Second, we must ensure that an NP or PA’s skills, ability, and education are aligned correctly with their position and patient population. For example, hospital leadership should prevent the type of situation where a family nurse practitioner is hired to work in a critical care setting that is completely unrelated to his or her training.
Frequent variability between hospital bylaws and NP/PA scope of practice laws also require our attention. When full practice authority was granted in Maryland, I had a frank conversation with our system CMOs. As an organization, we had to recognize that the state board of nursing would no longer be restricting what our NPs were authorized to do, so our hospital bylaws needed to reflect that.
These are important discussions that need to happen with our physician colleagues, credentialing offices, and medical staff offices.
Flexibility: The Key to Satisfaction for Physicians, Advanced Practice Providers, and Patients
It’s easy to see the difference in healthcare settings where NPs and PAs are utilized effectively. But, success doesn’t happen overnight.
The incredible evolution in the NP role has occurred over the last 50 years, beginning with primary care settings in rural areas. In today’s hospitals and academic environments, we are still in the early stages of effectively modeling complex inter-professional teams.
In the organization where I am privileged to work, there is still some trial and error. We frequently find ourselves saying, “this didn’t work well,” and “this person might not have been the right fit,” or “this job wasn’t right.” So, my final point is that as leaders, and as organizations, we have to be adaptable. If anyone had told me I would become more flexible as I got older, I wouldn’t have believed it. But over my career, I’ve learned to do it, so I know others can too.
To maximize the effectiveness of the Advanced Practice Provider role, we must be people who are willing to identify what works, remember what works, and continually learn how to work better together.
About Carmel A. McComiskey, DNP, CRNP, FAANP, FAAN
Carmel is the Director of Nurse Practitioners at University of Maryland Medical Center and holds faculty appointments as Assistant Professor at the University of Maryland School of Nursing and Instructor at the University of Maryland School of Medicine. She is the co-chair of the Graduate Education and Practice Committee of the UM Nursing partnership.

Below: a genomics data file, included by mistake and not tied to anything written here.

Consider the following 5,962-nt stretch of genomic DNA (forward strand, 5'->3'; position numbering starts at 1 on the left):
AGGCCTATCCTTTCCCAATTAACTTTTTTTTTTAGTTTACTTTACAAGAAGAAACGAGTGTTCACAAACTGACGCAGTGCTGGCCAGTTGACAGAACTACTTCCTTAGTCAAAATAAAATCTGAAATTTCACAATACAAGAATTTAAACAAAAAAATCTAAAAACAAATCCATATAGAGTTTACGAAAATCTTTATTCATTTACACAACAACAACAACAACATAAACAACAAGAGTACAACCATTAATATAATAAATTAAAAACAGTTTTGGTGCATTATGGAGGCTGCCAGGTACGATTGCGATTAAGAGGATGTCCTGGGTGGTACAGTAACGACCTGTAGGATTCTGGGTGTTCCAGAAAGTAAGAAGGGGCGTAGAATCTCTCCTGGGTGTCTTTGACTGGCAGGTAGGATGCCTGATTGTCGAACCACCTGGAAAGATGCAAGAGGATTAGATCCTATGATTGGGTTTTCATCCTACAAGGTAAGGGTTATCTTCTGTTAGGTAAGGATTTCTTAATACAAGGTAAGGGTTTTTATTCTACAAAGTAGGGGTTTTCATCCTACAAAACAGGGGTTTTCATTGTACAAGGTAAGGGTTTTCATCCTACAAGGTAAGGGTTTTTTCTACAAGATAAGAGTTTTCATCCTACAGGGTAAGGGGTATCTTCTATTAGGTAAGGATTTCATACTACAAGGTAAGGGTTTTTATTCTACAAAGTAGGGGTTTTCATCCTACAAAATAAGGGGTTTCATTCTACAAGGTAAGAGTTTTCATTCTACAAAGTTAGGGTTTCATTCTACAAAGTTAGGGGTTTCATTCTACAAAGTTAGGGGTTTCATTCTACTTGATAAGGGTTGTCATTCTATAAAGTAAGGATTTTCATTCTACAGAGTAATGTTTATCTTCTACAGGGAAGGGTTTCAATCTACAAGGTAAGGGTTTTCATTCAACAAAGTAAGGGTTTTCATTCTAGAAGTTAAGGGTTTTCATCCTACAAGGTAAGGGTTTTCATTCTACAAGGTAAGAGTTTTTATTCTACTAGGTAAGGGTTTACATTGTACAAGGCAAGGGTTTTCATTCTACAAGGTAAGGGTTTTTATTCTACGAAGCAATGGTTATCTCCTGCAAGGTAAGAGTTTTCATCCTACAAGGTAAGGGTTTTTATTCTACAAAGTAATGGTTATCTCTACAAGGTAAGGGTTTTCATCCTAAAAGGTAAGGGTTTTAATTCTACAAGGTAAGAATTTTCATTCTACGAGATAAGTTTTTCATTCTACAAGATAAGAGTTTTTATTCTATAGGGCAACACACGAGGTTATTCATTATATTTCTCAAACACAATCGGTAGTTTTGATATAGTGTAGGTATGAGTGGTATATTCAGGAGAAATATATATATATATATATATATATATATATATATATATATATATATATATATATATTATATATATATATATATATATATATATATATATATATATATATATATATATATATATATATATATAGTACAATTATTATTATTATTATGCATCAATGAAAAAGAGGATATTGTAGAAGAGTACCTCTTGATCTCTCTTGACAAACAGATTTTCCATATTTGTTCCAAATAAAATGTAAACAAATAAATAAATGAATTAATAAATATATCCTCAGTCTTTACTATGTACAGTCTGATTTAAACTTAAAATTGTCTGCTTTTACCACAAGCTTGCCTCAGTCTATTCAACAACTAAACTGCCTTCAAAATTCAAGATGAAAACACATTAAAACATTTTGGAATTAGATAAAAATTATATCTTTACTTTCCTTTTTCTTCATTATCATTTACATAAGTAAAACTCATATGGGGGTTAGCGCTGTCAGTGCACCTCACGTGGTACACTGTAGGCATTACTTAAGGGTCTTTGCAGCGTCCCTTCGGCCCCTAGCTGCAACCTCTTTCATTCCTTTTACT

Carmel is a Pediatric Nurse Practitioner at University of Maryland Medical Center, Division of Pediatric Surgery and Urology, where she began in 1981 as a nurse coordinator before becoming an NP in 1996, centering her specialty care around managing children with intestinal failure and long-term bowel and bladder problems. In 2007, she initiated an NP-managed Center for Bowel and Bladder Management, which sees patients with both daytime and nocturnal enuresis and/or encopresis.
In addition to serving on numerous committees, teams and councils at UMMC, Carmel is also a member of many professional committees and organizations including Sigma Theta Tau International, American Academy of Nurse Practitioners, Nurse Practitioner Association of Maryland, National Association of Pediatric Nurse Associates and Practitioners, and the American Pediatric Surgical Nurses’ Association, an organization where she is a charter member, served on its Board of Directors for many years and served as president from 1999-2000 and was the recipient of the APSNA Founder’s award in 2007. Most recently she worked with the ANA to revise the scope and standards of Pediatric nurses and APNs.
Carmel’s clinical interests include voiding dysfunction and pediatric obesity and pediatric bariatric treatment. She served as the co-investigator on a Phase 3 clinical trial of tolterodine and is currently evaluating the efficacy of the treatment of voiding dysfunction. She has given many professional presentations and published articles in many journals. She is an editor of Nursing Care of the Pediatric Surgical Patient and served as the Associate Editor of Bariatric Nursing and Surgical Patient Care from 2010-2013.
Carmel is involved with community service through her work on the St. Mark Pastoral Council and the Parent Advisory Council at the John Carroll School. She was the recent keynote speaker at the American Association of University Women- Harford Association’s Educational Foundation Awards Luncheon “Judith Resnick Mathematics/Science Awards”.